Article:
The city of Junagadh, in the northwestern Indian state of Gujarat, has a complex history of more than two millennia. Capital of small kingdoms and sultanates, ruled by dynasties and clans of Afghan origin, it maintained a certain independence even during the British rule thanks to the Nabobs of the Babi family.
It was never an integral part of British India, but protectorate, and, contrary to the wishes of Lord Mountbatten, the last British viceroy, became part of Pakistan on September 15th, 1947. Occupied by the troops sent from Delhi, after little more than a month, and after the referendum of 24th February 1948, it is now the territory of the Republic of India.
Junagadh has more than 300 thousand inhabitants and is not considered a tourist destination, being almost devoid of accommodation. This has preserved its integrity and spontaneity of the population. They are still, however, monuments that make it interesting. First and foremost the mausoleum of the vizier Bahaduddinbhai Hasainbhai with its four minarets, then the adjacent, abandoned, Mosque and the tombs of the Nabobs, exquisite examples of eighteenth-century architecture, accessed, through alleys that seem blind, from the fish and fruit market.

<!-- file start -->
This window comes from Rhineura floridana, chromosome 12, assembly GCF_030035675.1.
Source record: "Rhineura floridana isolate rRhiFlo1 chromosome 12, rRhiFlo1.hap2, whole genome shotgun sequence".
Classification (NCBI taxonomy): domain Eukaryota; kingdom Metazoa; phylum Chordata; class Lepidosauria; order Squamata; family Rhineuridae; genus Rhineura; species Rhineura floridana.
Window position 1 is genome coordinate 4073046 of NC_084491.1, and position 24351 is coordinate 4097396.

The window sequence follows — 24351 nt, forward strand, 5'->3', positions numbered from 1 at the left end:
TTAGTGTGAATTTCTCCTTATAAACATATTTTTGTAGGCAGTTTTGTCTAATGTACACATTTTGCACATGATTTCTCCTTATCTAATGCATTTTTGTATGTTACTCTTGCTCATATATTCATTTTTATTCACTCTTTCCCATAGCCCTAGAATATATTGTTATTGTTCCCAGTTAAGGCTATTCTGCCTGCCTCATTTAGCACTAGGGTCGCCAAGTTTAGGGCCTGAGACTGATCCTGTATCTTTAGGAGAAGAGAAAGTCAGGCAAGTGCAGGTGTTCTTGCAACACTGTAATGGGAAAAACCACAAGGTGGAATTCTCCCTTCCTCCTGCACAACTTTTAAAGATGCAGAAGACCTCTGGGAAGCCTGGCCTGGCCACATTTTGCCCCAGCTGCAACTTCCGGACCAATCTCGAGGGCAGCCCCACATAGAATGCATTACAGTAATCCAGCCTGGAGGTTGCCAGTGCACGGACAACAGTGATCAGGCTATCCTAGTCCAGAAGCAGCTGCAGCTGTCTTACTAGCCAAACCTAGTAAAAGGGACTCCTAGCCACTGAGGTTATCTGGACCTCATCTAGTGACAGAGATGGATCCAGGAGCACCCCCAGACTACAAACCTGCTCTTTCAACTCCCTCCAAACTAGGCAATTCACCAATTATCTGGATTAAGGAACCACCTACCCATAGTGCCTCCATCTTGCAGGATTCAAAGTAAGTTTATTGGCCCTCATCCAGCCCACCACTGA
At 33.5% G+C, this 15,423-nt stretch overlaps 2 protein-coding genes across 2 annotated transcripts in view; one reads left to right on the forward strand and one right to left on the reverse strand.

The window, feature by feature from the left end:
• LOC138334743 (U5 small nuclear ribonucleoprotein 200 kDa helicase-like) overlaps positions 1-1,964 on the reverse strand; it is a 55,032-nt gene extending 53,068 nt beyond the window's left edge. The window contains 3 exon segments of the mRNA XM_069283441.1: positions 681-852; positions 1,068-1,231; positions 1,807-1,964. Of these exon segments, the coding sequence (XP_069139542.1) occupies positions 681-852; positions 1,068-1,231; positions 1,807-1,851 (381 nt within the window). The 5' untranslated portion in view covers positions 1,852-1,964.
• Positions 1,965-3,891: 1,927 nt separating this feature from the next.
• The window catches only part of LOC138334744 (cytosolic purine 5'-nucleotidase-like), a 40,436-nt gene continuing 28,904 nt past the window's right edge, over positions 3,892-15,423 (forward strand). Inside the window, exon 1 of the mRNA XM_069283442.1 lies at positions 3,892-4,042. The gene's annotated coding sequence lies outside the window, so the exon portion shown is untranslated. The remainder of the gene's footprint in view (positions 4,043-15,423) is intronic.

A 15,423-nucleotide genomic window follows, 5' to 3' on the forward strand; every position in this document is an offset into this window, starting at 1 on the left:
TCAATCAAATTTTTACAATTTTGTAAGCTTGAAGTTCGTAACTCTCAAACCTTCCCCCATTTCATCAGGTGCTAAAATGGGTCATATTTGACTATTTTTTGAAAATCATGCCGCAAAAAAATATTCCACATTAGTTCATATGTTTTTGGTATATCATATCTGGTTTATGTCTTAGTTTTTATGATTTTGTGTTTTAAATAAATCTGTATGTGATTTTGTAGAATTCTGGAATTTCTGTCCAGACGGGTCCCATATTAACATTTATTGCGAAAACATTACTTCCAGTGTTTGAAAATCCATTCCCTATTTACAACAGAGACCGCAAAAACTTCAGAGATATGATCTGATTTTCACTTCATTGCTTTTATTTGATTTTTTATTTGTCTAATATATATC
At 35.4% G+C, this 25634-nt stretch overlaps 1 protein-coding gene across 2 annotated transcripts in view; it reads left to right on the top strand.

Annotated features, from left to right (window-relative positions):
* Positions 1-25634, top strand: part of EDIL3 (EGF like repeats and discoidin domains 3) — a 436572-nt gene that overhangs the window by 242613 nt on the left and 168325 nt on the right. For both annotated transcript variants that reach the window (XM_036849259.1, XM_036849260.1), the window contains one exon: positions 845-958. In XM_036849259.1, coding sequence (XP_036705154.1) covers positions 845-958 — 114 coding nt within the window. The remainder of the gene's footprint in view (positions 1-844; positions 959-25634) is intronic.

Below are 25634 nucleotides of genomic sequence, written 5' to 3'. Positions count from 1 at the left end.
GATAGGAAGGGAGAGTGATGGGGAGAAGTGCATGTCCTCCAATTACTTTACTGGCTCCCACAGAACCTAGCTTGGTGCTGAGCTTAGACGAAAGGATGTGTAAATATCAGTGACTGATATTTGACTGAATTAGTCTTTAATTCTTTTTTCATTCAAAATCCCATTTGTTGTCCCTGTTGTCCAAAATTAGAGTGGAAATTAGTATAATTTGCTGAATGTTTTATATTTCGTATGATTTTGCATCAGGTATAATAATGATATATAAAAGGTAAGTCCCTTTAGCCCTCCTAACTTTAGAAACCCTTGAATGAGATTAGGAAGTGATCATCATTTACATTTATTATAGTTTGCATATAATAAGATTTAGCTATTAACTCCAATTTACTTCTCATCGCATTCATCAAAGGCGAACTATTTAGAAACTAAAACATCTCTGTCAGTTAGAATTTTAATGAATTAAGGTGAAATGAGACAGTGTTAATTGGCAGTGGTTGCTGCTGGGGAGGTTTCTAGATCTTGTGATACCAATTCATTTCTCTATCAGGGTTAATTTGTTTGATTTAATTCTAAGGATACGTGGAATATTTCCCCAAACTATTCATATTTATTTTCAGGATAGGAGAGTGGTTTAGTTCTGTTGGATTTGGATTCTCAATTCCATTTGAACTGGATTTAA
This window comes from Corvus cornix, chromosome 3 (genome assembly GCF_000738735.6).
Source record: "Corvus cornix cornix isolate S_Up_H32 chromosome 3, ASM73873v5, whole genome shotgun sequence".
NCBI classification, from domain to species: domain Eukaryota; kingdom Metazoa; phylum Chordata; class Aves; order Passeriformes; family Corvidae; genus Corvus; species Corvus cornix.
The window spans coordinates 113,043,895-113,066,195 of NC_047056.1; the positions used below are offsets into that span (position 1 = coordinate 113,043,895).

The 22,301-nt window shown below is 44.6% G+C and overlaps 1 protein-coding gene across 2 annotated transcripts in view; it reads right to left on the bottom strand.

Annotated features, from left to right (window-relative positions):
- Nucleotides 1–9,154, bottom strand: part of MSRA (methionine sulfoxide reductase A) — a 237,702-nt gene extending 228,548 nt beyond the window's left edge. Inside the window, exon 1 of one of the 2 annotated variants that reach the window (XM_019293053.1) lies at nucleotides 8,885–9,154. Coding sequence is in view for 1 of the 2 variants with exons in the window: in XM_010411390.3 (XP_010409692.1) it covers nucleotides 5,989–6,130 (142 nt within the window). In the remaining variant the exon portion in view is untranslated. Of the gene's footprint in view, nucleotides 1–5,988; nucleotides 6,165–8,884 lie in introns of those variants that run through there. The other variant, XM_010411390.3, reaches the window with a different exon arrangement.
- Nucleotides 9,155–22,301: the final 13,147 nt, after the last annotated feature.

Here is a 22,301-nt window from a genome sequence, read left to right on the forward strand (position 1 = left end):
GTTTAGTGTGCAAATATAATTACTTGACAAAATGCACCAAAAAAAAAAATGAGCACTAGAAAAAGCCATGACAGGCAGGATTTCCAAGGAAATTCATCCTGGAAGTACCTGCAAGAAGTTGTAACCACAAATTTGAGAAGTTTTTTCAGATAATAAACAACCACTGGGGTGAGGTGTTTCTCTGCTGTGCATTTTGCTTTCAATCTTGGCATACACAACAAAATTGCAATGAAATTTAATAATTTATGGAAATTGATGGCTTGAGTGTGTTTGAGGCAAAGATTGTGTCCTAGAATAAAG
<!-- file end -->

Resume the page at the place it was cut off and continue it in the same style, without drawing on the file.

It is these markets, the lively little streets lined with artisan workshops and small stores, the squares with imposing palaces decorated that make the city an attractive destination. Much more than the Buddhist caves and the Jain temples, even though significant, that fill the paragraphs of the (few) tourist guides.
A detour towards the Mount Girnar also allows a direct approach to the community of the gurus, in orange robes, devotees of Hindu temples that date back to the third century before the Christian era.